The vulnerability is caused due to an error in the handling of Windows Metafile files (".wmf")... Such records allow arbitrary user-defined function to be executed when the rendering of a WMF file fails. This can be exploited to execute arbitrary code by tricking a user into opening a malicious ".wmf" file in "Windows Picture and Fax Viewer" or previewing a malicious ".wmf" file in explorer (i.e. opening a folder containing a malicious image file).

The vulnerability can also be exploited automatically when a user visits a malicious web site using Microsoft Internet Explorer.

NOTE: Exploit code is publicly available. This is being exploited in the wild. The vulnerability can also be triggered from explorer if the malicious file has been saved to a folder and renamed to other image file extensions like ".jpg", ".gif, ".tif", and ".png" etc.

"F-Secure reports detecting 57 different malicious WMF files in the wild so far."
http://www.sans.org/newsletters/risk Alert Vol. 4 No. 52

If your concerned for you security on the web please follow these steps until Microsoft releases a patch for it. This will unregister, or "disable" for want of a better word, the file that is causing this exploit.

1. Click on the Start button on the taskbar.
2. Click on Run...
3. Type "regsvr32 /u shimgvw.dll" to disable.
4. Click ok when the change dialog appears.


Patch for
Microsoft Security Bulletin MS06-001
Vulnerability in Graphics Rendering Engine Could Allow Remote Code Execution (912919)


Second Tuesday again
Microsoft Security Bulletin MS06-002
Vulnerability in Embedded Web Fonts Could Allow Remote Code Execution (908519)

The recent WMF patch protects IE from dodgy images, this one is to protect IE from dodgy text. Also there is some speculation that the WMF hole in GDI.exe could have been present as far back as Windows 3.0 so you can't assume IE will ever be safe even if it goes 6 months without needing a patch.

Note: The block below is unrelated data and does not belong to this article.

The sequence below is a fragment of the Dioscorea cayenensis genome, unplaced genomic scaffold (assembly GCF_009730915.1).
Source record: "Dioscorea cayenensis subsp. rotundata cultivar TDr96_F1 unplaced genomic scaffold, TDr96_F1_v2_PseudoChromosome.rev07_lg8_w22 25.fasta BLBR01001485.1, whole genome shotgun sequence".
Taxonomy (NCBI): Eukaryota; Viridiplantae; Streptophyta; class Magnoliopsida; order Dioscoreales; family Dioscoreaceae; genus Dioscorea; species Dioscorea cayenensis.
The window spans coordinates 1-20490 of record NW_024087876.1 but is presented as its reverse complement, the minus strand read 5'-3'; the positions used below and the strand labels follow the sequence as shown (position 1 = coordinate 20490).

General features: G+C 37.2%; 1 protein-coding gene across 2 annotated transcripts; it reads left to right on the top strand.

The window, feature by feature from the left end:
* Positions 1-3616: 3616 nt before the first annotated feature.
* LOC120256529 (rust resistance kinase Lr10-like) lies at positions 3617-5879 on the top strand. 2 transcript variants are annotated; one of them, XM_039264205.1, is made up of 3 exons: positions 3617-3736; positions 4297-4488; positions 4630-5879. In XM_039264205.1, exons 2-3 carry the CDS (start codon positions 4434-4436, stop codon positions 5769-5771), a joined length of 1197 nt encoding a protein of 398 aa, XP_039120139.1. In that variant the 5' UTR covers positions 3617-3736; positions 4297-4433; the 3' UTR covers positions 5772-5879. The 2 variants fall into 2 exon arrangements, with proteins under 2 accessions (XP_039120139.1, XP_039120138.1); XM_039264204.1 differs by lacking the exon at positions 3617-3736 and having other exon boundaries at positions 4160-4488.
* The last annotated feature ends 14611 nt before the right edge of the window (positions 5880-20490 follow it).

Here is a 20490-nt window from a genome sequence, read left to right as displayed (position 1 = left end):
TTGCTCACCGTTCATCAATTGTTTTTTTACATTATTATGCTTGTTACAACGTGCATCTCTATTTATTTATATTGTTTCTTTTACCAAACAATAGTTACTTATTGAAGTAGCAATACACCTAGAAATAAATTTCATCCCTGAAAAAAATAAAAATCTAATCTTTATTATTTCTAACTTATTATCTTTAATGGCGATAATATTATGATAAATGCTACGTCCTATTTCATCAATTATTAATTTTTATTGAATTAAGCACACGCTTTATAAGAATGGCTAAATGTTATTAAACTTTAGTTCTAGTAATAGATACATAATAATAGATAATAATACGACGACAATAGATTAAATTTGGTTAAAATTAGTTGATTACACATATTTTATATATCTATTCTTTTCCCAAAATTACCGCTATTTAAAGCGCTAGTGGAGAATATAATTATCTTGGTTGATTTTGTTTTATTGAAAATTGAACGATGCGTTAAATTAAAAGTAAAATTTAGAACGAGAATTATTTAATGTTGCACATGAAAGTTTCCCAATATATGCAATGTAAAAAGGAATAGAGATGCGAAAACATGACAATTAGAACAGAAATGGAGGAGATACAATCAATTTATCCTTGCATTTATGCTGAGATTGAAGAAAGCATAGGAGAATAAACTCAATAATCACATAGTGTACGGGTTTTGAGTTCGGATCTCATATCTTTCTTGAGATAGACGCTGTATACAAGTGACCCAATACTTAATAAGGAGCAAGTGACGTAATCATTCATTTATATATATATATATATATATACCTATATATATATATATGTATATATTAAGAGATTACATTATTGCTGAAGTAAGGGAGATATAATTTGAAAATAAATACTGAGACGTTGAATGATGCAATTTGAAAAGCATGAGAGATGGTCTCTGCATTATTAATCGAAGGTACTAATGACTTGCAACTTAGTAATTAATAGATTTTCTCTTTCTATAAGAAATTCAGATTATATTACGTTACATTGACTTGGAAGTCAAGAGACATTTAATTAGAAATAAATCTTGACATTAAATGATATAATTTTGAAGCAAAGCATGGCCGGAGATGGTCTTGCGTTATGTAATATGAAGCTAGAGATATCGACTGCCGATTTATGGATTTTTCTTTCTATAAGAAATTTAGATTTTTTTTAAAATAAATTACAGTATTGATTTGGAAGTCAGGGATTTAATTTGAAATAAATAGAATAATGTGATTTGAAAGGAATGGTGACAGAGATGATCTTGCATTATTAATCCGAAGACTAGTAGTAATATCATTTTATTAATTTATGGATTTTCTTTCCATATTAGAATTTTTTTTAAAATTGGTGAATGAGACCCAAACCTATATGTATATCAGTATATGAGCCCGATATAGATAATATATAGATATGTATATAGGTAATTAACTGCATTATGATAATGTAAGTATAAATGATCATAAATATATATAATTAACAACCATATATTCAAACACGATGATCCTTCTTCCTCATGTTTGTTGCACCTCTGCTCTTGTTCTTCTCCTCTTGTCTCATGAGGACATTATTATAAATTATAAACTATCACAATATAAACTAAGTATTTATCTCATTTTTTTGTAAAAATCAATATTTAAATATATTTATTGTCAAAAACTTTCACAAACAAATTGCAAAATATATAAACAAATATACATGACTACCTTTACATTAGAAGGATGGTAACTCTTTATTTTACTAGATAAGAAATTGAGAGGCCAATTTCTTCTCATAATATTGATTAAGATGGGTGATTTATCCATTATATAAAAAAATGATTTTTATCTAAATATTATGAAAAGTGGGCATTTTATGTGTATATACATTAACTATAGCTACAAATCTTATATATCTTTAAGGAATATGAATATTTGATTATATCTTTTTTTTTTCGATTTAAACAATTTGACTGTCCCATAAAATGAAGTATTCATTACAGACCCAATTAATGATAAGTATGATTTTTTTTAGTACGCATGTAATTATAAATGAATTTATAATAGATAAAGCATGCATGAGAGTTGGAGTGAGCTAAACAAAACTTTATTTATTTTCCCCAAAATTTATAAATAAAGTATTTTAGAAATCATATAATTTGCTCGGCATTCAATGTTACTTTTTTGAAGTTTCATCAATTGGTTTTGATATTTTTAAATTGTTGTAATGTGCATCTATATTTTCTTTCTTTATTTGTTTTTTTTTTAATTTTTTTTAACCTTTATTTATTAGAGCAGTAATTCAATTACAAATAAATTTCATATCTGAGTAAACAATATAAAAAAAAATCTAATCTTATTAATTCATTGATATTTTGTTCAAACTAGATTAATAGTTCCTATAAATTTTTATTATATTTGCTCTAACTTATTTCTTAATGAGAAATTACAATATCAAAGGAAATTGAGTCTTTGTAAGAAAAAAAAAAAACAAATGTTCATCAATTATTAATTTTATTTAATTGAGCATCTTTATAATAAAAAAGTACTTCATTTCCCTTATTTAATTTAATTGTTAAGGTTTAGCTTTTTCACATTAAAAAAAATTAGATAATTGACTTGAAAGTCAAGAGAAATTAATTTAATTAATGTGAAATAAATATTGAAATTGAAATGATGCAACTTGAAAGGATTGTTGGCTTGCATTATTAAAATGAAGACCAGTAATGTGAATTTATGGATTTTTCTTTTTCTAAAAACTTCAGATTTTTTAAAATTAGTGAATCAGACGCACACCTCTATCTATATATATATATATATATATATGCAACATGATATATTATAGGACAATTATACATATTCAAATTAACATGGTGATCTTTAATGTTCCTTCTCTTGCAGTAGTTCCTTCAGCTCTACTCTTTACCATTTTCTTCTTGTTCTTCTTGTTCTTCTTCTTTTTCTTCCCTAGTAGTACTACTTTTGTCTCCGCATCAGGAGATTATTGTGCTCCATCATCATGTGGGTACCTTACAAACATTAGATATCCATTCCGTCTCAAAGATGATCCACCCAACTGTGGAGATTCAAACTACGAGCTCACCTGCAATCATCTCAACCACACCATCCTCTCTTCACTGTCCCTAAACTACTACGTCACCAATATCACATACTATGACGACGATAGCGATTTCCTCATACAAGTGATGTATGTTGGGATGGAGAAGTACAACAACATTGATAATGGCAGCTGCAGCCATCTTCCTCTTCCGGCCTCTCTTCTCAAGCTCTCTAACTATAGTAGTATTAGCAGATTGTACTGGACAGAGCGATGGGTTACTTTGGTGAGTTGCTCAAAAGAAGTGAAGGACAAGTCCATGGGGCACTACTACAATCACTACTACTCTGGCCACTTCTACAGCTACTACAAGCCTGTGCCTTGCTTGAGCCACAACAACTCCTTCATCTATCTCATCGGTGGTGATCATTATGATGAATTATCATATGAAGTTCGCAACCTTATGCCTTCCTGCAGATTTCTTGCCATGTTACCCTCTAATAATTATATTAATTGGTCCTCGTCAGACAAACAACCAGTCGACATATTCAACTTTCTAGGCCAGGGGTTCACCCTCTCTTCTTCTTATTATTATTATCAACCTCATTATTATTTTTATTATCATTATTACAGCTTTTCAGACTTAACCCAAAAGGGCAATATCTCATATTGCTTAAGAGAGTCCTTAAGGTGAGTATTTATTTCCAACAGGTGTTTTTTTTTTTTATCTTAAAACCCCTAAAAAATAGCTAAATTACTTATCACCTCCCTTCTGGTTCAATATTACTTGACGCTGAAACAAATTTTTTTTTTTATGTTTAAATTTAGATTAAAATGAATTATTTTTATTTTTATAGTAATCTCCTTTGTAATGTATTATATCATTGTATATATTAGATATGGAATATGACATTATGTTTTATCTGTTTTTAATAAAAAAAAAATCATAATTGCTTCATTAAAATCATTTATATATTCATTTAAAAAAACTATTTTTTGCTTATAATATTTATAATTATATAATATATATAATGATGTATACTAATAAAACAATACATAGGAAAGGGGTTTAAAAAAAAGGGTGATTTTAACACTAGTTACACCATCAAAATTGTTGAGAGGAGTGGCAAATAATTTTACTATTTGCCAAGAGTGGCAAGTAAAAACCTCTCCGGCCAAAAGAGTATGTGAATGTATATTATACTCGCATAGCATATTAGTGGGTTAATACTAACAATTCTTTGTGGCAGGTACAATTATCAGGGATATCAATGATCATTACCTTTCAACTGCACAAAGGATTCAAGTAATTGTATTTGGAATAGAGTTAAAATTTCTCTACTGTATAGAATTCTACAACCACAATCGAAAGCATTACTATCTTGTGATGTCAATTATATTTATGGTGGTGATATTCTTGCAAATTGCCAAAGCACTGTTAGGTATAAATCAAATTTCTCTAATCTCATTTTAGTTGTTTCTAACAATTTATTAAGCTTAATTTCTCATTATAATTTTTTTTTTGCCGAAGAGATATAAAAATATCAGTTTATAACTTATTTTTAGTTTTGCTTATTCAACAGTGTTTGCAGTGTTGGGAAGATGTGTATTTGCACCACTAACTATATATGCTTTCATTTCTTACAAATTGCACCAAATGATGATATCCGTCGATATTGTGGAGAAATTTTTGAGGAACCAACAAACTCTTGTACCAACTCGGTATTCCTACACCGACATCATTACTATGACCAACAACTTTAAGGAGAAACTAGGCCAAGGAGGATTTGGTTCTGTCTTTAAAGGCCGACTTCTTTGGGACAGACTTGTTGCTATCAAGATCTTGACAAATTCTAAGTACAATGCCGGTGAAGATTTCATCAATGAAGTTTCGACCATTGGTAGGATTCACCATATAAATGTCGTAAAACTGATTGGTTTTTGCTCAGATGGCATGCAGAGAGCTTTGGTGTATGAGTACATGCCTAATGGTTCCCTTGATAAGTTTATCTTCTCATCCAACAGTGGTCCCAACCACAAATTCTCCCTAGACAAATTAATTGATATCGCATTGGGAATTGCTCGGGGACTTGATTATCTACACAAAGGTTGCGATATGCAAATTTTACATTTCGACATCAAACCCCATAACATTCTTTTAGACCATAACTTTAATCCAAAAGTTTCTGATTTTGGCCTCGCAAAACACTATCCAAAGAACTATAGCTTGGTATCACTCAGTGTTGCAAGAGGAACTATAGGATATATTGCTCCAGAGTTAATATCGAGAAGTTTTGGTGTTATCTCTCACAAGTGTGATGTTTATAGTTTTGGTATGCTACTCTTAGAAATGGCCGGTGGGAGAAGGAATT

Alternatives to IE
http://www.opera.com - Best out of the box browser, closed source but so far the most secure windows browser.
http://www.mozilla.com - most tweakable browser, open source, generally needs patching more often than opera


On Microsoft Windows 2000, Windows XP, and Windows Server 2003 systems, an attacker could exploit this vulnerability without authentication to run arbitrary code. It is possible that this vulnerability could be used in the crafting of a wormable exploit.



The vulnerability could allow remote code execution if a user views a specially crafted Web page using Internet Explorer


Lots of patching to do next week.


Nine of the bulletins earn the dread rating of critical, while the other seven grapple with flaws rated as important. All supported versions of Windows will need patching on 14 June along with various server-side software packages and applications, including the .NET framework and SQL Server. Internet Explorer, which is affected by two bulletins, will also need some fiddling under the bonnet.

Office suites also need to be updated thanks to a security fix for Excel that also affects the Mac OS X version of the product as well as virtually all versions of the spreadsheet software on Windows, including the most recent 2010 and 2011 editions of the software.


Must say I'm impressed with the new version. It will patch most of your applications with minimal fuss. You could set it up for your Granny.

1 person has thanked this post

Reminder - new patches for windows / IE out now.


Just a reminder it's that time of the month again.

Patches for IE6 through IE10 and Office , usual Remote Code Execution stuff

The first patches say there might be less damage if you aren't logged in with admin rights, which is then undermined because the last patch is about attackers gaining elevated privileges anyway.

Want to share your thoughts?

Login here to discuss!